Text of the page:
No Handshake, No Game

20 January, 2008 (11:00) in Site News written by James Yates

Nigel Short recently won a Chess game by default after raising a formal complaint against his opponent Ivan Cheparinov, who had refused to shake his hand at the start of their tournament game. Short reportedly offered a “traditional” handshake to Cheparinov, who had arrived late, as he took his seat at the board. Cheparinov ignored it for whatever reason. So the next time he raised his head up Short again stuck out his hand, apparently unable to take the hint the first time. This time his opponent just shrugged and went back to studying the board. Short immediately raised a complaint to the tournament arbiter who, after consulting the FIDE website and listening to the persistant objections from Short, was forced to forfeit the win to Nigel.

GIVE. ME. A. BREAK. This is what Chess has been reduced to? Our nerdy elite would rather throw a tantrum about a handshake than play a game of Chess. After the commotion Cheparinov reportedly had even agreed to go ahead and shake hands with the giant 4-year-old but Short told reporters, “It was clearly a calculated insult” and restated that the offense had already been committed. Amazingly, instead of sending both of them to separate sides of the sofa he actually defaulted Cheparinov’s score to a loss.

Actual complaints, such as someone secretly using a computer for analysis or making some type of move error, I could understand. But to whine about a friggin’ handshake? Give Nigel a binky and let’s PLAY CHESS. If you came to nitpick over every conceivable rule instead of playing Chess go be an accountant (no offense to accountants btw). I propose a new rule concerning the handshake: the next time someone complains that their opponent isn’t playing by the rules by refusing to shake hands, immediately give them the prerequisite wedgie and ridicule they so rightly deserve.

Where is Garry Kasparov, and can we start a petition to bring him back?

Comments

Comment from Rich Hutnik
Time January 20, 2008 at 12:28 pm

I will say that action was likely the most exciting part of the chess match. Sure, it was arguably nitpicking. But at least it was newsworthy, and gives you something to get fired up about. It is something that, AT LEAST, people who don’t know chess can relate to.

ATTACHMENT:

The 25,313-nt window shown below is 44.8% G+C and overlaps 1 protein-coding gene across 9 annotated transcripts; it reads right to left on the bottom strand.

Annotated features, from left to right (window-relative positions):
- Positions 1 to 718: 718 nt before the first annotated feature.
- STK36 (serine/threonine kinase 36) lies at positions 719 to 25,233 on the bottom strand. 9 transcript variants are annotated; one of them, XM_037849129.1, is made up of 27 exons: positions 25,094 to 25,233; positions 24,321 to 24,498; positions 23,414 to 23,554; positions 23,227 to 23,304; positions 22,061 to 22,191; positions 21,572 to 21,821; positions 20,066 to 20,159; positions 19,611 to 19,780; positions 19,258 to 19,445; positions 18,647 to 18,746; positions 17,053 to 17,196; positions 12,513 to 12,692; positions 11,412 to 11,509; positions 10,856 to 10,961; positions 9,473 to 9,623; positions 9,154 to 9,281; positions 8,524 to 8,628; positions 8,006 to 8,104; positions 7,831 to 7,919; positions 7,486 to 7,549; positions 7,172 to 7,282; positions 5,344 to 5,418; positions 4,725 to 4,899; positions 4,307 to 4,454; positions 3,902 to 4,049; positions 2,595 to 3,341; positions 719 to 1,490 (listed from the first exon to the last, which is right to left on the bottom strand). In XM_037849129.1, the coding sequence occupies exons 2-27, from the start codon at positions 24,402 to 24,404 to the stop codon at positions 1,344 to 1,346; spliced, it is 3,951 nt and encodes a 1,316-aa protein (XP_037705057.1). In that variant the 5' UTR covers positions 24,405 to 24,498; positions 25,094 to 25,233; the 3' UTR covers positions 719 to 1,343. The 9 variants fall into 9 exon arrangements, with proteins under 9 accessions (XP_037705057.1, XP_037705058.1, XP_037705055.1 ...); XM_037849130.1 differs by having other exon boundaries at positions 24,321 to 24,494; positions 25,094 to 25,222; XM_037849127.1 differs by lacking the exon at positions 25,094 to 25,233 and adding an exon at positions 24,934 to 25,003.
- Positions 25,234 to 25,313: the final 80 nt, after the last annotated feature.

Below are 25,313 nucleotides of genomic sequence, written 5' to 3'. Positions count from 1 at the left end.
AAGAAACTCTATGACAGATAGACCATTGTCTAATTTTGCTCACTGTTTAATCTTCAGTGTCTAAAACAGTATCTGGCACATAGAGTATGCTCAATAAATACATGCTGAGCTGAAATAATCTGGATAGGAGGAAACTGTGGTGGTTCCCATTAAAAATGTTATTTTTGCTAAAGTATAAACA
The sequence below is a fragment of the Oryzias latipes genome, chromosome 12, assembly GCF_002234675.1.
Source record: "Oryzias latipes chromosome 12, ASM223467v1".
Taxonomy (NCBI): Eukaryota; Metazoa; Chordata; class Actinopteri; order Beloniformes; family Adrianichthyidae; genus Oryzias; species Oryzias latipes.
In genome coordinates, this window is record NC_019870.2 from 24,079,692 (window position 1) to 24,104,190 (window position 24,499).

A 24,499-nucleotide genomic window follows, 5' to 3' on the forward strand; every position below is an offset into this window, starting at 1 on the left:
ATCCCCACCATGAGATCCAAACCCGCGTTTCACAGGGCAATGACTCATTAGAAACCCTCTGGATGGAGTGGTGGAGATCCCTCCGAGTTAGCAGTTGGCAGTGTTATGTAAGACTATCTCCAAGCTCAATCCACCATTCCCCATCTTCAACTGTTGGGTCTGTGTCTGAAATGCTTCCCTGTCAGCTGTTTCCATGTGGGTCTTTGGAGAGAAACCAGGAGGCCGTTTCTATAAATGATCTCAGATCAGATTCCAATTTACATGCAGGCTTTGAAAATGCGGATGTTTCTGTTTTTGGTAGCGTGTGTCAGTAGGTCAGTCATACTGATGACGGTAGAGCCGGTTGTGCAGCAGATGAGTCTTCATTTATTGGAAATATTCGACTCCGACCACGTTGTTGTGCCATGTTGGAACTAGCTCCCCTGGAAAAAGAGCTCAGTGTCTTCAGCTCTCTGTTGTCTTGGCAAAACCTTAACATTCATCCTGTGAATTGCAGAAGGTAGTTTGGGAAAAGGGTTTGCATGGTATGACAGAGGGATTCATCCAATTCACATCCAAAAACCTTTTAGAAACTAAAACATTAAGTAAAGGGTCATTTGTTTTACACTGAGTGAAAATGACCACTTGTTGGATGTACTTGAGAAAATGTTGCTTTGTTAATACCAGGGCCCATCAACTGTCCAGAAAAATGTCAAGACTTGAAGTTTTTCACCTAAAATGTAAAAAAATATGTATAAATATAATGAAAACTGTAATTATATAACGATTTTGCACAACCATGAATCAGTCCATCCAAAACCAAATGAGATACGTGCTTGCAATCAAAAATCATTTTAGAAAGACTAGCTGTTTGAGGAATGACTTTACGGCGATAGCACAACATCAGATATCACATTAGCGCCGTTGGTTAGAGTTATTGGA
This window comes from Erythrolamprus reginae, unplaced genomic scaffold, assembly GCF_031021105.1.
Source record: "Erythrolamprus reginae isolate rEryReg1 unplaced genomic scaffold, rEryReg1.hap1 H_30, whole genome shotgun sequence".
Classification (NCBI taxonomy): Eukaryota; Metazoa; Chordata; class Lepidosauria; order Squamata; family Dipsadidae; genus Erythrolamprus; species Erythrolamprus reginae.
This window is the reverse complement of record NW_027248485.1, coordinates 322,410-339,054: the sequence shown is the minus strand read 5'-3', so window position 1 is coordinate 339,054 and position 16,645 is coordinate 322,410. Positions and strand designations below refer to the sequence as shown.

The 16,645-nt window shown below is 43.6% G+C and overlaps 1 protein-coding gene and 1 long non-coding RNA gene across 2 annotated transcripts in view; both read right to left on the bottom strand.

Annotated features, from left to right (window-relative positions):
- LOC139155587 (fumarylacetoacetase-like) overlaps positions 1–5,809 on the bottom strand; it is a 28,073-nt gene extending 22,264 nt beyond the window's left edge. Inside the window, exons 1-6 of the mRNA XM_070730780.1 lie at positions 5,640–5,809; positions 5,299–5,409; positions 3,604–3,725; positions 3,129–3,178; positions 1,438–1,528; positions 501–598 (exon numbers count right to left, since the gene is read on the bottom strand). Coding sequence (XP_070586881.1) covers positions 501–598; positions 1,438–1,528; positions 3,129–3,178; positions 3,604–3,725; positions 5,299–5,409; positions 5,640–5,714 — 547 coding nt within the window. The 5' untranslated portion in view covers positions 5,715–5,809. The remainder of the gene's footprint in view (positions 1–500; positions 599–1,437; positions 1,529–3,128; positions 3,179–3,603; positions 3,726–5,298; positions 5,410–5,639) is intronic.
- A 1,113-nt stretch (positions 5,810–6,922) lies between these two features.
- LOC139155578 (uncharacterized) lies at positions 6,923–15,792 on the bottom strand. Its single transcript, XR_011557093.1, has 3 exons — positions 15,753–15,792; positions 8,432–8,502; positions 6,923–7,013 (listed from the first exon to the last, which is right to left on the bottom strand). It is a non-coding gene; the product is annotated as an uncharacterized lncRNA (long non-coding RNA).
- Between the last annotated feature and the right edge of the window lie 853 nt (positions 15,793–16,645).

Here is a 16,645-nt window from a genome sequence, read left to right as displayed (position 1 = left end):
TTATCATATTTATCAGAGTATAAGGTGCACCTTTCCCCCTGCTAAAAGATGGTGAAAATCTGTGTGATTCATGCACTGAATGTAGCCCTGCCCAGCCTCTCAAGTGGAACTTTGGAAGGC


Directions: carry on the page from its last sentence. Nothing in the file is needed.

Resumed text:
Comment from James Yates
Time January 22, 2008 at 9:22 pm

As an update, after issuing a formal apology Cheparinov and Short did indeed meet to play out their game, with Short winning it. With a handshake even.

Here’s a quote from someone talking with Nigel after the incident the night before:

“The English grandmaster was still shaking as he sipped his glass of red wine. It was clear that the refusal by his opponent to accept his handshake had had a deeply disruptive effect on his emotional balance.”

Jeez. Grab your blankie and turn in for the night Nigel :)

Comment from Chess Analysis
Time February 7, 2008 at 8:25 am

Hey nice site you have. Anyways I just thought I’d chat about some new chess software I found lately. Its called Chess Analysis Pro 7000. Its very good in analyzing your chess games for blunders. It also track’s your chess ratings. I liked the little book that came with it too. Yes I’d recommend this item. Kasparov always analyzed his own games.

Comment from David
Time February 12, 2008 at 12:24 am

i believe he did the right thing. apparently he (Short) had made a comment or two sometime prior to the 2008 tournament that the Bulgarian camp did not like. so instead of being fair about freedom of expression etc., they decided to punish him in a calculated and disrespectful way. well done Nigel!! and the so called quote above regarding Nigel being emotionally shaken by it all cant be correct. check the interviews! Nigel is cool, calm, respectful and even humorous…..quite the British response we have come to respect and appreciate the world over. keep up the good work Nigel!!

Comment from Rich
Time July 12, 2010 at 8:22 am

It seems a desperate ploy to attempt to use bad manners as a chess weapon and it also probably indicated to Mr Short someone who is unsure of himself. I’m glad he eventually won. There is no substitute for good manners.

Comment from Paul
Time February 6, 2011 at 8:32 pm

Nonsense- there is a carnality in chess at all levels that is not welcome, and there are a group of players at the top who were continually directing this sort of behaviour at Short.

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